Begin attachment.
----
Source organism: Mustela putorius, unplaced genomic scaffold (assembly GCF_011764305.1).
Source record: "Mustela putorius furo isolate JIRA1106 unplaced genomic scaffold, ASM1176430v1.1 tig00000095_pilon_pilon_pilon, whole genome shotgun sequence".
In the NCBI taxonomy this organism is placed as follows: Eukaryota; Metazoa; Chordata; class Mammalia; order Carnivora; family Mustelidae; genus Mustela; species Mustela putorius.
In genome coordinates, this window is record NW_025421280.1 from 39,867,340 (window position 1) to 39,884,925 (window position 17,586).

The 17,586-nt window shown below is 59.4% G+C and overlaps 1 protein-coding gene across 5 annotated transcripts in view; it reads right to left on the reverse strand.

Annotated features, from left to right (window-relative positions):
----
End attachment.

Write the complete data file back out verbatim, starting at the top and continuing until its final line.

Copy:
Source organism: Mustela putorius, unplaced genomic scaffold (assembly GCF_011764305.1).
Source record: "Mustela putorius furo isolate JIRA1106 unplaced genomic scaffold, ASM1176430v1.1 tig00000095_pilon_pilon_pilon, whole genome shotgun sequence".
In the NCBI taxonomy this organism is placed as follows: Eukaryota; Metazoa; Chordata; class Mammalia; order Carnivora; family Mustelidae; genus Mustela; species Mustela putorius.
In genome coordinates, this window is record NW_025421280.1 from 39,867,340 (window position 1) to 39,884,925 (window position 17,586).

The 17,586-nt window shown below is 59.4% G+C and overlaps 1 protein-coding gene across 5 annotated transcripts in view; it reads right to left on the reverse strand.

Annotated features, from left to right (window-relative positions):